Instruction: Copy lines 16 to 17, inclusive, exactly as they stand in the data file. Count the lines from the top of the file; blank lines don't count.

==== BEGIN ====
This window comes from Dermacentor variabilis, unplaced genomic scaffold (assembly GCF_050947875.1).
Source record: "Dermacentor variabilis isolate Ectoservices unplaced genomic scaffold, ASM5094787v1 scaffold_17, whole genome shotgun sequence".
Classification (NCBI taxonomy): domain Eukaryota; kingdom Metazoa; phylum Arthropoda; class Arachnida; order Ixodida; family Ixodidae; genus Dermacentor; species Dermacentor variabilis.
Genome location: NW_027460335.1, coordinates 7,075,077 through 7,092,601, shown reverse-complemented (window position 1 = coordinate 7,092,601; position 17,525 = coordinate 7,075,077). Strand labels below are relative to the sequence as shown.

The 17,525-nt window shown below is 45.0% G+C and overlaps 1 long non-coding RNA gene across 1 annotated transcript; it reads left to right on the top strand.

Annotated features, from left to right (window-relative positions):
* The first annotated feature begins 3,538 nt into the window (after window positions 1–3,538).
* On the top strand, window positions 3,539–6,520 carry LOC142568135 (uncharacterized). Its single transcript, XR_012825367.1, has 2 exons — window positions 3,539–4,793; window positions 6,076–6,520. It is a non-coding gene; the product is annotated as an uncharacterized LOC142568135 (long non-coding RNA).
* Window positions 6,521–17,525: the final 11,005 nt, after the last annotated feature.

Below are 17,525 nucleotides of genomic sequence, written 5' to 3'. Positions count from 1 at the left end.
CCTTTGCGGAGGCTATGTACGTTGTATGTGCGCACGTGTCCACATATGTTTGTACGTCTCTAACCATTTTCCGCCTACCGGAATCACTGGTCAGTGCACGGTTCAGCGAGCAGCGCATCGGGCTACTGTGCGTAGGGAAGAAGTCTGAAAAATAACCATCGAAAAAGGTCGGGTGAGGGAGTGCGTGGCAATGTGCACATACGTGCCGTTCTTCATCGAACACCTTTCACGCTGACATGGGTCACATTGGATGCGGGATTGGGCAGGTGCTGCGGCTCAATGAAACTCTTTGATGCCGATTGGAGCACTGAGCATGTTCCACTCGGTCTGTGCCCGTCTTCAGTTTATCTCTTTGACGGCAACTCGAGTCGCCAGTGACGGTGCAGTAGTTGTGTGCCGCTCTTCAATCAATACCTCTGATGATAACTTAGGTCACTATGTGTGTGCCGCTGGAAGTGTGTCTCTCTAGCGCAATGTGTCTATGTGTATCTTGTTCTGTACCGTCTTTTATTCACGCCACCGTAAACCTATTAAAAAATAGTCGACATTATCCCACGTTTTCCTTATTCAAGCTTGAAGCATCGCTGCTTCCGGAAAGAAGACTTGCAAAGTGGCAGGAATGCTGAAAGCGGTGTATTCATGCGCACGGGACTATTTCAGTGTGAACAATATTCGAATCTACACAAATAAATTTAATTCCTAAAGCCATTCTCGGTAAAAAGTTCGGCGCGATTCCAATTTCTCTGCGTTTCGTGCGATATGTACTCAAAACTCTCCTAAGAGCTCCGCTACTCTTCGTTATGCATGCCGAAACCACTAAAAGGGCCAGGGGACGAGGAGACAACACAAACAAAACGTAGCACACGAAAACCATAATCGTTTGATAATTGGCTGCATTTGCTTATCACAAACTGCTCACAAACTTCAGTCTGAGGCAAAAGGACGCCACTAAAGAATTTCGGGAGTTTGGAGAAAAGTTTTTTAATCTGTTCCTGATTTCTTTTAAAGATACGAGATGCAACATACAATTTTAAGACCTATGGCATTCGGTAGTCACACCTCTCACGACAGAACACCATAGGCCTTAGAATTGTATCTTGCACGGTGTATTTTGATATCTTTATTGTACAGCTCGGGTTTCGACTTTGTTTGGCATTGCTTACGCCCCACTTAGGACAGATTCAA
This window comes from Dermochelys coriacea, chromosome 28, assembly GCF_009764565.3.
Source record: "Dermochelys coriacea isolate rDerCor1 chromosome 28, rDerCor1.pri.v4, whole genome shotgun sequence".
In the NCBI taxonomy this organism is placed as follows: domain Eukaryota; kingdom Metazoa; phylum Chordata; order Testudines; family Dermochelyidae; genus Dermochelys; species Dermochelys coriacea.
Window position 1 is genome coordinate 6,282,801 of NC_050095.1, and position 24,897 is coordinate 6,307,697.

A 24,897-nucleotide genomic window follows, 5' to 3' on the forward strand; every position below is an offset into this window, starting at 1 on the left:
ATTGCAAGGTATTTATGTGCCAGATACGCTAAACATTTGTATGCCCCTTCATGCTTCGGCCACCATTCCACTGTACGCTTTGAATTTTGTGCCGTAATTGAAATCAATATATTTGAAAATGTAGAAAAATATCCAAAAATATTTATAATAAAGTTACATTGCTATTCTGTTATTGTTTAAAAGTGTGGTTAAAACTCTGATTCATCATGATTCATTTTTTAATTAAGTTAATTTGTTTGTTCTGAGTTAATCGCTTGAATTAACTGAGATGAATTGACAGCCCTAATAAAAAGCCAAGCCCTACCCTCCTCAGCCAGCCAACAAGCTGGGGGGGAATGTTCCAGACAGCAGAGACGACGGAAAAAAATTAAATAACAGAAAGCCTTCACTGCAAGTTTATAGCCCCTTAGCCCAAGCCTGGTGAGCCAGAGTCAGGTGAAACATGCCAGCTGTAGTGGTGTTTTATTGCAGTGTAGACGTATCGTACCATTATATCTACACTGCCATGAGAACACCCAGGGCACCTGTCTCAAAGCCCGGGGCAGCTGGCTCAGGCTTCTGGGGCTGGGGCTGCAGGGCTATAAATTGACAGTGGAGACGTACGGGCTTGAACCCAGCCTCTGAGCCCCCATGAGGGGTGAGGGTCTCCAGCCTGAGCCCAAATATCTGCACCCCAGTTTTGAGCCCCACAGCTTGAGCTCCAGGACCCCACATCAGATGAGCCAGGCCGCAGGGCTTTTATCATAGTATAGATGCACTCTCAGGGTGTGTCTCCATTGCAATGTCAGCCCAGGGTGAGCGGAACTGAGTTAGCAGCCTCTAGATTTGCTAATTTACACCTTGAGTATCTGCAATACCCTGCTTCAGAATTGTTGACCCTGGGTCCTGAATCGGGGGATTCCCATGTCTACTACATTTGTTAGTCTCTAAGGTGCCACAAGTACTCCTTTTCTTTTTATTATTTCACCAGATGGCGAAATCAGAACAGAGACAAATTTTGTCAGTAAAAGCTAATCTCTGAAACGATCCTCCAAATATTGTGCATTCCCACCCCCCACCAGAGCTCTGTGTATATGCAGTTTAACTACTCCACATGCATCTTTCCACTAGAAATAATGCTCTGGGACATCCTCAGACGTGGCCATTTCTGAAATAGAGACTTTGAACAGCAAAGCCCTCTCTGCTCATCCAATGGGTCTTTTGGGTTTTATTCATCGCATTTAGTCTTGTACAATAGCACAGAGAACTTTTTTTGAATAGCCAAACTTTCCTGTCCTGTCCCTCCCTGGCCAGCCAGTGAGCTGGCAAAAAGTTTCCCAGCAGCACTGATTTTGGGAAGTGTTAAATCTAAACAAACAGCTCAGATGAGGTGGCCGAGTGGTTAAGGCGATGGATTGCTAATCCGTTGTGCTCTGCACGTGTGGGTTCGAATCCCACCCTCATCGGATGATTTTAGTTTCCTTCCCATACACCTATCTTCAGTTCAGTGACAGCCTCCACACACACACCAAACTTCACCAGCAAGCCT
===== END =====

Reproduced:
A 24,897-nucleotide genomic window follows, 5' to 3' on the forward strand; every position below is an offset into this window, starting at 1 on the left:
ATTGCAAGGTATTTATGTGCCAGATACGCTAAACATTTGTATGCCCCTTCATGCTTCGGCCACCATTCCACTGTACGCTTTGAATTTTGTGCCGTAATTGAAATCAATATATTTGAAAATGTAGAAAAATATCCAAAAATATTTATAATAAAGTTACATTGCTATTCTGTTATTGTTTAAAAGTGTGGTTAAAACTCTGATTCATCATGATTCATTTTTTAATTAAGTTAATTTGTTTGTTCTGAGTTAATCGCTTGAATTAACTGAGATGAATTGACAGCCCTAATAAAAAGCCAAGCCCTACCCTCCTCAGCCAGCCAACAAGCTGGGGGGGAATGTTCCAGACAGCAGAGACGACGGAAAAAAATTAAATAACAGAAAGCCTTCACTGCAAGTTTATAGCCCCTTAGCCCAAGCCTGGTGAGCCAGAGTCAGGTGAAACATGCCAGCTGTAGTGGTGTTTTATTGCAGTGTAGACGTATCGTACCATTATATCTACACTGCCATGAGAACACCCAGGGCACCTGTCTCAAAGCCCGGGGCAGCTGGCTCAGGCTTCTGGGGCTGGGGCTGCAGGGCTATAAATTGACAGTGGAGACGTACGGGCTTGAACCCAGCCTCTGAGCCCCCATGAGGGGTGAGGGTCTCCAGCCTGAGCCCAAATATCTGCACCCCAGTTTTGAGCCCCACAGCTTGAGCTCCAGGACCCCACATCAGATGAGCCAGGCCGCAGGGCTTTTATCATAGTATAGATGCACTCTCAGGGTGTGTCTCCATTGCAATGTCAGCCCAGGGTGAGCGGAACTGAGTTAGCAGCCTCTAGATTTGCTAATTTACACCTTGAGTATCTGCAATACCCTGCTTCAGAATTGTTGACCCTGGGTCCTGAATCGGGGGATTCCCATGTCTACTACATTTGTTAGTCTCTAAGGTGCCACAAGTACTCCTTTTCTTTTTATTATTTCACCAGATGGCGAAATCAGAACAGAGACAAATTTTGTCAGTAAAAGCTAATCTCTGAAACGATCCTCCAAATATTGTGCATTCCCACCCCCCACCAGAGCTCTGTGTATATGCAGTTTAACTACTCCACATGCATCTTTCCACTAGAAATAATGCTCTGGGACATCCTCAGACGTGGCCATTTCTGAAATAGAGACTTTGAACAGCAAAGCCCTCTCTGCTCATCCAATGGGTCTTTTGGGTTTTATTCATCGCATTTAGTCTTGTACAATAGCACAGAGAACTTTTTTTGAATAGCCAAACTTTCCTGTCCTGTCCCTCCCTGGCCAGCCAGTGAGCTGGCAAAAAGTTTCCCAGCAGCACTGATTTTGGGAAGTGTTAAATCTAAACAAACAGCTCAGATGAGGTGGCCGAGTGGTTAAGGCGATGGATTGCTAATCCGTTGTGCTCTGCACGTGTGGGTTCGAATCCCACCCTCATCGGATGATTTTAGTTTCCTTCCCATACACCTATCTTCAGTTCAGTGACAGCCTCCACACACACACCAAACTTCACCAGCAAGCCT